So you’ve got your video ready, your campaign copy drafted and your launch date decided. By now, you might be thinking “how do I actually publicise my crowdfunding campaign?” Well, we’ve got the answers right here: email outreach. In this guide, we’ll tell you exactly how to maximise the impact of your crowdfunding emails. We’ll talk you through what emails to send, who to send them to and when you should send them. Let’s jump in.
Why email is essential for crowdfunding
We’re often guilty of choosing social media over email, because we assume it will have impact and we can reach more people. However, research has shown that on the whole email is more effective. The stats say it all: for every $1 you spend on email marketing, you can expect a return of $38. Plus, it’s been estimated that by 2020, email will be used by 3 billion people, and of those that aren’t using it, 1.6 billion don’t have access to electricity. This means email is the most effective way to reach customers in the developed world.
Plus, it’s possible to personalise email, which is something you can’t do with social media. And although you might think your potential reach on Facebook or Twitter is bigger, you’ll often find that unless you’re spending on paid ads, very few people will actually see your posts. This is due to algorithms that determine what people see in their feeds. On average, only 6% of your audience will see what you post on Facebook. Compare this to an average email open rate of 22% and you can see the difference. Mailmunch break it down:
In other words, if you have 2,000 email subscribers, 2,000 Facebook fans and 2,000 followers on Twitter – this is what you will get:
- 435 people will open your email
- 120 Facebook fans will see your message
- 40 Twitter followers will see your message
If you neglect email in your crowdfunding campaign, you’ll be missing out. It could very well make the difference between success and failure.
Who to email: channels and tactics for crowdfunding
You can break this down into two mailing lists – your personal network and a wider mailing list. The tactics you’ll use for these two distinct groups will obviously be different.
Your personal network is invaluable when you’re launching a crowdfunding campaign. Friends and family are probably going to be your most willing backers, and they’ll get your campaign going with its first donations. This is really important – ideally, you want to have secured 30% of the funds within 48 hours of the campaign starting. 30% is generally considered to be a key number in crowdfunding campaigns:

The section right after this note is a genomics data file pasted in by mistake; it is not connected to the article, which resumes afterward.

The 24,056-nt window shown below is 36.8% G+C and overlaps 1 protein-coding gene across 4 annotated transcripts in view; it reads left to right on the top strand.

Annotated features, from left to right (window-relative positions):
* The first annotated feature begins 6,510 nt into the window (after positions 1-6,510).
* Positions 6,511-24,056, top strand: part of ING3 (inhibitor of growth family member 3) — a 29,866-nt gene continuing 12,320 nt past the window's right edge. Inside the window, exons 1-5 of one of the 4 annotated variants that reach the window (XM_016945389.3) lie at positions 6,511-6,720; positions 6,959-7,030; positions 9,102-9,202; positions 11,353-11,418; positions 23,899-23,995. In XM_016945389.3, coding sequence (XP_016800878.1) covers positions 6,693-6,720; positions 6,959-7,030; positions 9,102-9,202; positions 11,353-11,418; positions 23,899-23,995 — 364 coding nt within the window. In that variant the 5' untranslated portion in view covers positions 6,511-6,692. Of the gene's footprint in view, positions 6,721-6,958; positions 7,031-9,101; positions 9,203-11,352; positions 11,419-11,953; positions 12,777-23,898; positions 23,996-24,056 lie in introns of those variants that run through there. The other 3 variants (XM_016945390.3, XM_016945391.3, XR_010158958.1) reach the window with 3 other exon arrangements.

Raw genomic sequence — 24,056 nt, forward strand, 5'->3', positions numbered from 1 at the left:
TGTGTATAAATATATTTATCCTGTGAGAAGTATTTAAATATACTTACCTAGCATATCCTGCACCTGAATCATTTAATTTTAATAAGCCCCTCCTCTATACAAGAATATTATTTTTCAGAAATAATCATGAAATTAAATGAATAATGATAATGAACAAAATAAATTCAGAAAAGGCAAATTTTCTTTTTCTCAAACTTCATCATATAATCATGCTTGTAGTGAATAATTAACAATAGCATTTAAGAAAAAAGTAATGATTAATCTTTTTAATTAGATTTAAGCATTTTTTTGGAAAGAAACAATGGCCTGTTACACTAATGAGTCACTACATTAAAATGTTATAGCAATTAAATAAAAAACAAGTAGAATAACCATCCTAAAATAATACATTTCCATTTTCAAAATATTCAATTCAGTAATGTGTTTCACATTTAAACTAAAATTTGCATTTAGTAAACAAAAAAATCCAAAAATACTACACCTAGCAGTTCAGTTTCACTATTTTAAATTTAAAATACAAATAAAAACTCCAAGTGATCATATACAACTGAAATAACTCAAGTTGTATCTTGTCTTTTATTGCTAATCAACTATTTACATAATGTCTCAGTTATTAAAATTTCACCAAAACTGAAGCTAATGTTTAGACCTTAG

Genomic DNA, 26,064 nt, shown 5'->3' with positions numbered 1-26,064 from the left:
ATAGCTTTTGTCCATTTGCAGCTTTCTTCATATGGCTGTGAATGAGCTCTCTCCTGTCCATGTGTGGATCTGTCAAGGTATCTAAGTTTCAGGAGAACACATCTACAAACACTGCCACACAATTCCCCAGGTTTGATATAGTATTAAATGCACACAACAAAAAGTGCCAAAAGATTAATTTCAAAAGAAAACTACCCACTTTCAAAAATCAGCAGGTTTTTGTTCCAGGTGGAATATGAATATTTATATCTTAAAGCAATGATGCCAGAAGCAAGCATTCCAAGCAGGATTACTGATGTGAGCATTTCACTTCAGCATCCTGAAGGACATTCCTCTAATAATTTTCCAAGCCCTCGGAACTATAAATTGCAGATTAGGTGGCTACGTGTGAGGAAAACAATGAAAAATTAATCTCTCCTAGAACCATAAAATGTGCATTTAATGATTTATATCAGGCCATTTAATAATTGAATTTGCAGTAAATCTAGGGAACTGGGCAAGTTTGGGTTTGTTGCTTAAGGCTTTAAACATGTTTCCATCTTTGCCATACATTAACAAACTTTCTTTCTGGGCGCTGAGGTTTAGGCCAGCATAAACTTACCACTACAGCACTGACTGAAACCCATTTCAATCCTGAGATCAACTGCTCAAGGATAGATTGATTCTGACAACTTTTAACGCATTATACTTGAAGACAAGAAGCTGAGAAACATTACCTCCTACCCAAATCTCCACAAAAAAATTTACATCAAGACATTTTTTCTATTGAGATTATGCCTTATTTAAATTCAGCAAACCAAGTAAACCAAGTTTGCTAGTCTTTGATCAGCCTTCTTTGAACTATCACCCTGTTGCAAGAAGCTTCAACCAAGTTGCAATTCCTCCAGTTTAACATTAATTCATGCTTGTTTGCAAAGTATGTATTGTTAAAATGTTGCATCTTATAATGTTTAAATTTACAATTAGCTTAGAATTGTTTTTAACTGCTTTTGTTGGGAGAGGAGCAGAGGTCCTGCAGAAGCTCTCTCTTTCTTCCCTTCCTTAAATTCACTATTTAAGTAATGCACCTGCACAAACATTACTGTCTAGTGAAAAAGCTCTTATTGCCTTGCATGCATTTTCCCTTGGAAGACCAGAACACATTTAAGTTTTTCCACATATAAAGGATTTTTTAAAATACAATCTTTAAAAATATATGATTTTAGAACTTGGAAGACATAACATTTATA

If you can reach 30% of your Kickstarter total, you’re pretty likely to make it to 100%.
Why? Because that 30% is somehow representative of your personal network, and crossing that threshhold is proof that you’ve broken out. Obviously you need to have enough time to make up the remaining 70%, but breaking out is a vote of confidence that drags more people in, and pushes you towards — and hopefully over — the finish line.
Getting this email list together should be easy enough. Also collect email addresses from other people in your startup. By combining your personal networks, you should have a pretty big list ready-made. You can also use an email ID finder to get someone’s contact details if you don’t already have them.
If possible, add personal messages to the emails you send to people on this list. After all, you already know them, so a more personal request for support will be appreciated.
Building a Mailing List
Of course, you can’t just rely on the people you already know. You’ve also got to build a strategy for marketing your campaign to total strangers. As we’ve already said, email is a far more effective method of doing this than social media. But how exactly do you build up a list big enough to have an impact?
The best way to build your email list is to offer an incentive in return for an email. For example, this could be a discount voucher or exclusive content. A popular way to do this is to create free, high-value content that can only be downloaded when an email address is entered – e.g a white paper or ebook. You can then drive traffic to its landing page through on-site calls-to-action and social media posts.